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Lessons Learned: Trans Fats & Our Society PDF Print E-mail
Written by Jeff Novick, M.S., R.D.   
Thursday, 20 March 2008 15:36
The following Dutch paper, authored by Martijn B Katan, looks at the development and history of trans fatty acids in the food supply. I found his three conclusions very important.

Katan MB. [Elimination of all trans fatty acids]
Ned Tijdschr Geneeskd. 2008 Feb 9;152(6):302-7. Dutch.
PMID: 18326409

At the start of the 20th century, the production of trans fatty acids was
originally largely driven by the increasing demand for margarine. The two
Dutch margarine firms Van den Bergh and Jurgens played an important role in this early development. In the early 1990s it was shown that trans fatty acids increase the risk of heart disease. Unilever, the successor to Van den Bergh and Jurgens, then took the lead in eliminating trans fatty acidsfrom retail foods worldwide. As a result, intake in The Netherlands fell from 15 g per day in 1980 to 3 g per day in 2003. Dairy products and meat are now the major source of trans fatty acids. The effects on health of these ruminant trans fatty acids are unclear.

There are three lessons to be learned from the rise and fall of trans fatty
acids.

First, a history of safe use does not guarantee safety of food components, because routine surveillance will fail to detect adverse effects on common illnesses with long incubation periods.

Second, it shows that it is more effective and easier to change the composition of foods than to change consumer behaviour.

And third, governments can have a major impact on consumers' health by mandating the use of healthier food ingredients.

My Comments:

His first lesson is important, not only in relation to trans fat, but also in relation to many other food products/substances in the food supply. Many people believe that just because something has a long history of human consumption, that it is safe to use. This is clearly not true. Trans fat is not the first example of a product that had to be banned.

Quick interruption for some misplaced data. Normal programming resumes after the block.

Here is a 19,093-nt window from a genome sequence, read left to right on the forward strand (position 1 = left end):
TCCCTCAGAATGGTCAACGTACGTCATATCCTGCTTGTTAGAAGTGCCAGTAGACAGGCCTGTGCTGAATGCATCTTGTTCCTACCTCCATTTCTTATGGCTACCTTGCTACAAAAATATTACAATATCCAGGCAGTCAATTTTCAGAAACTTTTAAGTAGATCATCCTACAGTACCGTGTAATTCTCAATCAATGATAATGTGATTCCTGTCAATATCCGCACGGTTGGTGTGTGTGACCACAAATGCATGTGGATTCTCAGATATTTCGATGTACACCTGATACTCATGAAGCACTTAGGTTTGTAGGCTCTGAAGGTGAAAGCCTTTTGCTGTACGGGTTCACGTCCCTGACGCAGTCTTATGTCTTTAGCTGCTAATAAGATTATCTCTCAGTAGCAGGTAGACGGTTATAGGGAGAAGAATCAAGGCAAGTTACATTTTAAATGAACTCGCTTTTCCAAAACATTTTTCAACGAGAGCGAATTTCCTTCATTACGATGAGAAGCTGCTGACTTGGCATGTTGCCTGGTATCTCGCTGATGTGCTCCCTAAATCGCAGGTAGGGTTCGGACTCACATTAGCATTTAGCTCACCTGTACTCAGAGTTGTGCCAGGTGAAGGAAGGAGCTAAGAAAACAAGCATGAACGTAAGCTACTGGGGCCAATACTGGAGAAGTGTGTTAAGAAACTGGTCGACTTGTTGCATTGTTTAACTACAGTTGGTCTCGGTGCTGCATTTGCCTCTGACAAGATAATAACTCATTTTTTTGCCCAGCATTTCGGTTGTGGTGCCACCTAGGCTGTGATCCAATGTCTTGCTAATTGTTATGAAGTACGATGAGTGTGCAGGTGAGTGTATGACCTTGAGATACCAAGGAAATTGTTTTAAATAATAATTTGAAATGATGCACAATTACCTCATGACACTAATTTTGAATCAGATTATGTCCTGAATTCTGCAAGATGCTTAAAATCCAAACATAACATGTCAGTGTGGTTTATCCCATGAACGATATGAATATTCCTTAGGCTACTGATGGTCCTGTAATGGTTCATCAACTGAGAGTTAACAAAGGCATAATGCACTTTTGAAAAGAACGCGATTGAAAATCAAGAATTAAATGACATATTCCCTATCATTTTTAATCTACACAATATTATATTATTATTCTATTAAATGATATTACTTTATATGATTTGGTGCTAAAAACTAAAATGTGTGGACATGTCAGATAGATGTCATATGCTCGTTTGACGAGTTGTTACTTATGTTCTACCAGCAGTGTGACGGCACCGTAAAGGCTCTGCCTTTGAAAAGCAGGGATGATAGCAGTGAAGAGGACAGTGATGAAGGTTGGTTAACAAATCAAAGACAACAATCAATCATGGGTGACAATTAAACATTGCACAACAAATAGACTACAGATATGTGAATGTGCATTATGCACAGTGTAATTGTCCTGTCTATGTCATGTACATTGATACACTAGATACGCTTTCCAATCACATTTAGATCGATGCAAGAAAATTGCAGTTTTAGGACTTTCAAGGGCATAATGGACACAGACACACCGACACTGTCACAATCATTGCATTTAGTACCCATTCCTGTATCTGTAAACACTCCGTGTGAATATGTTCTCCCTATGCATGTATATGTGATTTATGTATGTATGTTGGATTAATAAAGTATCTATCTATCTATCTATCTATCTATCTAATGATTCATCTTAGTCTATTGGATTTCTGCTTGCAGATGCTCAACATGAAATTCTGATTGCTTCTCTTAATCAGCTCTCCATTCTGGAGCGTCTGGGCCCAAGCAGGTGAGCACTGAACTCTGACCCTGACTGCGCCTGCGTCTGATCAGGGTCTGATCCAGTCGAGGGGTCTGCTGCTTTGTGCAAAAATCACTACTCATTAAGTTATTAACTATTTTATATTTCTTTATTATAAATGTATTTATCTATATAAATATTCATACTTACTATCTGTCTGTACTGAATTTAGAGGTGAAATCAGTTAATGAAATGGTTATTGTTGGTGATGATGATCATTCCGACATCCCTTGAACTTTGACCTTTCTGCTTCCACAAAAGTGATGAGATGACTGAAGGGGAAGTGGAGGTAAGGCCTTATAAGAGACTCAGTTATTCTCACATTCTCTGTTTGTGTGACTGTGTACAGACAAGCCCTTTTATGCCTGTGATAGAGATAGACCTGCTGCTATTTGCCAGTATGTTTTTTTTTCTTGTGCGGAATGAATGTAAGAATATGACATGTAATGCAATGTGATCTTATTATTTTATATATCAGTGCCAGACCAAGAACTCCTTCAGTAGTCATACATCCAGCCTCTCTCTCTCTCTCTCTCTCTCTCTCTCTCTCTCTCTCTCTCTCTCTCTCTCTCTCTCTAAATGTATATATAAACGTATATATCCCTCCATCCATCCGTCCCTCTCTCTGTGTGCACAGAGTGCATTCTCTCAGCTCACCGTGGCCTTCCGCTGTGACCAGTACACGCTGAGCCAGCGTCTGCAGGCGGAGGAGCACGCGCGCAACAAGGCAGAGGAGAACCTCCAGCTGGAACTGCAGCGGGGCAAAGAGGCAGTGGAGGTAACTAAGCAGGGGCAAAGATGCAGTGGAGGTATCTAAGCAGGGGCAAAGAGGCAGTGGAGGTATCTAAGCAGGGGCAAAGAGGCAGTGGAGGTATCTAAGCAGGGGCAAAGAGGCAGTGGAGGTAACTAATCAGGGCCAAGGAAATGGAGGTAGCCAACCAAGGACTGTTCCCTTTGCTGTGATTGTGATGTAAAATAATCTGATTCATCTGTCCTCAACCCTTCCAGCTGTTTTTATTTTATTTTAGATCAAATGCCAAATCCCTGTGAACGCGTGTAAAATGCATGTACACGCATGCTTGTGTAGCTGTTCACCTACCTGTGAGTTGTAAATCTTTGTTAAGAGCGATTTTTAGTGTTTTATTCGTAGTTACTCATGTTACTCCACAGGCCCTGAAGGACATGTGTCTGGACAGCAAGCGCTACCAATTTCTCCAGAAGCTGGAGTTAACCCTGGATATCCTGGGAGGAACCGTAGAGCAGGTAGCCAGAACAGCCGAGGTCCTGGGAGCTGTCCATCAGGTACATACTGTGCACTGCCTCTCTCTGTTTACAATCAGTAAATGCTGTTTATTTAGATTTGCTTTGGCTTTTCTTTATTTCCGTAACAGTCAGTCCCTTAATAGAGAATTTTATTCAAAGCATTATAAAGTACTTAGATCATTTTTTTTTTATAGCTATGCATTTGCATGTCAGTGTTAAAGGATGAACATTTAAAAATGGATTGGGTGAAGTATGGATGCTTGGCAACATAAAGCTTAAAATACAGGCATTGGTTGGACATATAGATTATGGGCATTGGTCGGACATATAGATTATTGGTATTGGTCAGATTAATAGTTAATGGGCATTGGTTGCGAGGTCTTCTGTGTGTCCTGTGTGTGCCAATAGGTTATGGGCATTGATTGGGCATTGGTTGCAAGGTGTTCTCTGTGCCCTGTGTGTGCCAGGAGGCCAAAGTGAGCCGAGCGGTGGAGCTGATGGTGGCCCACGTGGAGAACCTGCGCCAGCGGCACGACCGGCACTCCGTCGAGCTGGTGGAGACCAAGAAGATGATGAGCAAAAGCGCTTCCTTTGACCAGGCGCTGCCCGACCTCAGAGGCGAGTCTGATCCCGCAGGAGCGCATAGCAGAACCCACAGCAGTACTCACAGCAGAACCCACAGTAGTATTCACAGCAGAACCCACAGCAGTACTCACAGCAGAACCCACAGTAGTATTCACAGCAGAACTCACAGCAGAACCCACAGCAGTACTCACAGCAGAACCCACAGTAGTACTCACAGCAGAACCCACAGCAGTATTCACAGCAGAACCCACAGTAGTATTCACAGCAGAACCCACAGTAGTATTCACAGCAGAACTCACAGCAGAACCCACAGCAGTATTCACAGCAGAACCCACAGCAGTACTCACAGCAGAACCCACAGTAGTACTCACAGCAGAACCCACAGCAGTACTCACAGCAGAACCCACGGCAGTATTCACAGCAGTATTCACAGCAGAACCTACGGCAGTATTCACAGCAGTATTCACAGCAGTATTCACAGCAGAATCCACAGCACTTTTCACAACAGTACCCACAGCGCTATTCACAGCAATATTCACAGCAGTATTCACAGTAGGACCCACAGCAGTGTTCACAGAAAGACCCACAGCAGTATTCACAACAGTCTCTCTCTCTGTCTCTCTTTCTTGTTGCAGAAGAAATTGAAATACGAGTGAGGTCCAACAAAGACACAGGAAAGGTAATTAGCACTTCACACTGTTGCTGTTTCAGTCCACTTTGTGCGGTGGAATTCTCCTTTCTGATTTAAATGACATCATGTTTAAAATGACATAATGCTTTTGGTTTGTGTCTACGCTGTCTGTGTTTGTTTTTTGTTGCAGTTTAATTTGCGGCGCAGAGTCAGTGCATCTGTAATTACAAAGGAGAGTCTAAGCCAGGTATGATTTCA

The second lesson is a sad, but true, and eye-opening statement about human behavior. It is extremely difficult to change human behavior without changing the enviromnent. This is why the food industry must play an important role in modifying the food supply and reducing and/or eliminating the amount of junk food. As long as we have an abundance of readily available, inexpensive junk food, people will continue to consume it. We are hard wired to do so. We just can't ask people not to consume certain foods, while at the same time, make them readily available, inexpensive and heavily promoted through highly effective marketing. This would be the equivalent of asking an alcoholic to get and stay sober, while spending all their time in an environment that is the equivalent of an ongoing happy hour party with inexpensive drinks being promoted by scantly clad sensuous barmaids.

Over a year earlier, in his article, "Regulation of trans fats: the gap, the Polder, and McDonald's French fries." (Atheroscler Suppl. 2006 May;7(2):63-6. Epub 2006 May 18. Review.) he concluded...

The story of TFA has shown that nutrition science can produce coherent data on health effects of food components, and that industry can implement these findings, stimulated by regulation, by society, or by enlightened self-interest. There is a sufficient scientific base to reduce TFA in foods, and if market forces or voluntary measures cannot do the job then government regulation is justified.

So much for "enlightened self-interest."

Which brings us to lesson three.

The third lesson is also important as it highlights another sad, but true reality in our society. That most food companies will not take it upon themselves to self regulate and help in improving their products on their own. Therefore, as Dr Katan has stated above, we will more than likely need government intervention, mandating these changes. I wish it wasn't so, but let's remember, the bottom line of all these food companies is not your health, but their bottom line.

And it seems that their bottom lines are improved by our over-consumption of their products and our widening bottoms.

I am glad trans fats are gone. Now lets work on saturated fat, tropical oils, hydrogenated and modified fats, refined grains/carbohydrates, refined sugars/sweeteners and added salt.

Of course, there is one place you can already find food that has none of these issues... The Produce Section!

See ya there! :)

 

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